By Jack Firneno
Wire Staff Writer
Imagine getting on your bicycle in Maine and pedaling all the way to Florida without ever leaving a bike trail. That’s the grand plan behind East Coast Greenway, an effort to connect bike trails across the East Coast so that they form a 3,000-mile network of unbroken trails. The effort, which amounts to a network longer than the Appalachian Mountain range, is being handled piece by piece by various groups in different regions.
In the greater Philadelphia area, the Greenway Alliance is supported in part by the Circuit Collation, a group of non-profit organizations and other agencies that are trying to tie together 750 miles of bike and hiking trails. Starting with a $23 million TIGER grant from the United State Department of Transportation, the group was able to accelerate work on 50 miles of trails in the region, and use that momentum to leverage another $10 million grant from the William Penn Foundation.
“Our goal is for people to leave their homes and be able to bike for eight hours in any direction without ever getting off a trail,” said Sarah Clark Stuart, policy director for the Bicycle Coalition of Philadelphia and spokeswoman for the Circuit Coalition. One problem, she pointed out, is that when a trail suddenly ends, “Inexperienced or families of bike riders will just turn around and go back,” rather than try to navigate busy roads to find where the trail picks up.
Three of the trails the group is considering run primarily through Montgomery County: The Pennypack Trail running from the Holmesburg section of Philadelphia through Huntingdon Valley; The Tookany-Tacony that will connect Cheltenham Township and Abington; and the Cresheim Valley trail slated to bind various parts of Philadelphia and Montgomery counties to the Wissahickon Woods in Fairmount Park.
“Trails can be really transformative to the landscape,” explained Stuart, highlighting the improvement along the Schuylkill River as a result of the bike trails built along it. Many of the trails on the Coalition’s radar follow various rivers and waterways. “They provide access to employment, transit and safer routes to schools. They also present positive health benefits.”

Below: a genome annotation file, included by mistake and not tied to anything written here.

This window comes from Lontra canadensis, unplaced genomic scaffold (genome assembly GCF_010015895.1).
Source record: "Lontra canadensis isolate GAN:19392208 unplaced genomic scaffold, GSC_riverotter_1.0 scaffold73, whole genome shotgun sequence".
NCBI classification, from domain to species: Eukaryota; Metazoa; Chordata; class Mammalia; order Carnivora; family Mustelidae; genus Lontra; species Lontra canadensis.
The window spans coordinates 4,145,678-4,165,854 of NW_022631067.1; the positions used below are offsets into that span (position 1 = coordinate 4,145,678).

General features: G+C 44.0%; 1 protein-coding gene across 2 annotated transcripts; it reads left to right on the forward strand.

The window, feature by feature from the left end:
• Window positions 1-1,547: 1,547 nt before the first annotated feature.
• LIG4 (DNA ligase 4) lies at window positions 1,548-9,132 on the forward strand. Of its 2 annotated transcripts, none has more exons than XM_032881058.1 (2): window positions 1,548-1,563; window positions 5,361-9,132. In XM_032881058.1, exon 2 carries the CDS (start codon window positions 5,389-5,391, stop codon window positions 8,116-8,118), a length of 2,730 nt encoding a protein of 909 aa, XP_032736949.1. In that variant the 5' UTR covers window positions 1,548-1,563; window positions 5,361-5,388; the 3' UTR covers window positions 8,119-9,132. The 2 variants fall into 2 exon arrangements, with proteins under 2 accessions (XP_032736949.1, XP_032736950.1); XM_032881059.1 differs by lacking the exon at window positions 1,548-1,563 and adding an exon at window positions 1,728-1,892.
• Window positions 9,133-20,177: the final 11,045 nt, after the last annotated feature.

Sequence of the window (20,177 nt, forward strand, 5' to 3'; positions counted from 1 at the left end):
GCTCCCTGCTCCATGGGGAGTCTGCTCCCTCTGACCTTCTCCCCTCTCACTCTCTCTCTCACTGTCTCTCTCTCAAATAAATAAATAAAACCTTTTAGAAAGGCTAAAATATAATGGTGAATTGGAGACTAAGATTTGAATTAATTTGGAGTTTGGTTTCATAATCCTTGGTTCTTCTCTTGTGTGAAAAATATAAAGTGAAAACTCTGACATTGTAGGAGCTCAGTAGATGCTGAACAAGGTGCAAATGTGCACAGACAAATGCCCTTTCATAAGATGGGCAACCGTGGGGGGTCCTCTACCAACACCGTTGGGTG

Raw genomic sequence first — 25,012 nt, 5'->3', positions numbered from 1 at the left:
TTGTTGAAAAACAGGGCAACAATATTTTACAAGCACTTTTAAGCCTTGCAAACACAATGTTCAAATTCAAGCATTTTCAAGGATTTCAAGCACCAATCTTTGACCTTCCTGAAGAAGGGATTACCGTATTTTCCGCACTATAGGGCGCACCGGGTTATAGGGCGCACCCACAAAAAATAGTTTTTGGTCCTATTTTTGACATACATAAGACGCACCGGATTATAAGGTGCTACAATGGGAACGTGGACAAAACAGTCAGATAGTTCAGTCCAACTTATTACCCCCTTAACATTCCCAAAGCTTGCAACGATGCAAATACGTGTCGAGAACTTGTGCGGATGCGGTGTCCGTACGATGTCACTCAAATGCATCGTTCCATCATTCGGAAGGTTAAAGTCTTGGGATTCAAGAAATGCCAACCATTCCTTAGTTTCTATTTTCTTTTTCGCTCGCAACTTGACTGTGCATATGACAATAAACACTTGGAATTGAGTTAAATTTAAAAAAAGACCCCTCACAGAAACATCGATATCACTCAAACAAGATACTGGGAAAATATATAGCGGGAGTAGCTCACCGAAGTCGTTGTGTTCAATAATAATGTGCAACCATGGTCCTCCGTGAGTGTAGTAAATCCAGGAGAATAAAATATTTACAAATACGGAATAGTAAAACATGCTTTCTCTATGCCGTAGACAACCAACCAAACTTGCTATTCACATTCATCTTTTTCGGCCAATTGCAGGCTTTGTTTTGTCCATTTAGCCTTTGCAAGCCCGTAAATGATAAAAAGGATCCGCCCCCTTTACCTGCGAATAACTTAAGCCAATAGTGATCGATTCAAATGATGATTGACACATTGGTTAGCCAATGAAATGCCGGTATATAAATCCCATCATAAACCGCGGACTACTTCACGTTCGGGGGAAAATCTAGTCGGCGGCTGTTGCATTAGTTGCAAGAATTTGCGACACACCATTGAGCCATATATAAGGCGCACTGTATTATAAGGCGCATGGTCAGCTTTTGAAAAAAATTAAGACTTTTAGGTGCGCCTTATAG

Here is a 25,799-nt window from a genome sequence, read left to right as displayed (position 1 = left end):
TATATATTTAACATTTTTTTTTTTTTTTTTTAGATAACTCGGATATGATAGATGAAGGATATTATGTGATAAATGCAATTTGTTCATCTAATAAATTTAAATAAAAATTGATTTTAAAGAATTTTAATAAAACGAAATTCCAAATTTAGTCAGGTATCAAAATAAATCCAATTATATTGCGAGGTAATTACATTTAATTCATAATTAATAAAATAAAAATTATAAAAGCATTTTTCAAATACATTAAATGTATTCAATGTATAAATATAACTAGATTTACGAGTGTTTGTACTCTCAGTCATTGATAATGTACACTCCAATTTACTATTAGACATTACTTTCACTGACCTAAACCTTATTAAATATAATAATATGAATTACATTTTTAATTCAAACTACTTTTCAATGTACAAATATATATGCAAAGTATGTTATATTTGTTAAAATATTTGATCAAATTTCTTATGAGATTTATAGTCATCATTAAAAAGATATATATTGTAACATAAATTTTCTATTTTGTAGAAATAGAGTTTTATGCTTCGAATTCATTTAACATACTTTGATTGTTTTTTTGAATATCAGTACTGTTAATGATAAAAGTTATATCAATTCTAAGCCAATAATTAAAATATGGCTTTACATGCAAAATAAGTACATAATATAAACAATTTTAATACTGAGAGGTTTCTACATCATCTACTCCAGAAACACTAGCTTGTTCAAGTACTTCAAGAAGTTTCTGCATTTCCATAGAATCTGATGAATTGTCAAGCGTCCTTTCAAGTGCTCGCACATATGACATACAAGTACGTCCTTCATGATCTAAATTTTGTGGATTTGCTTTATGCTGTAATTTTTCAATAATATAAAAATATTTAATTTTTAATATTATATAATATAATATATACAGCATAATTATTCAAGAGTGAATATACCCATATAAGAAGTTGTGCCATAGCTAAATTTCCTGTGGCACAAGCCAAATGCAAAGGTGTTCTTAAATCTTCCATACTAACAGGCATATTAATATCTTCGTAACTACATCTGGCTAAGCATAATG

When the project started, 250 miles of trail were already in place as the Coalition began work on 50 more. The next step is construction of more than 400 miles of new trail. Stuart outlined these efforts at a meeting last month in the Frankford section of Philadelphia. But, with most of the bicycle trails in the city already up and running, the Coalition now has its eyes set on Montgomery County.
“There’s a lot of potential to build out the trails that would better connect several Montgomery townships with Philadelphia,” says Stuart. “You could ride from Bryn Athyn through Pennypack Park, then down to Center City Philadelphia and all the way into South Jersey.”
Stuart says she hopes to set up meetings in Montgomery County soon, where the plan is the same as in other areas: to convince the county planning commission to dedicate a small amount of their federal and state highway transportation dollars into a fund for the trails. Just a relatively few dollars, she explained, would help kick start projects and attract more funding.
“If the Delaware Valley Regional Planning Commission could dedicate .2 percent of its annual capital transportation dollars to the trails, that would go a long way toward motivating boroughs and townships to get their trail segments completed,” she explained.
Right now, the Coalition’s biggest challenge is competition for scarce transportation funds. However, Stuart says that less than 1 percent for bike trails is a great investment.
“Building the trails will help integrate and enhance our other transportation networks, and will strengthen our region both economically and in terms of public health and well being,” she said.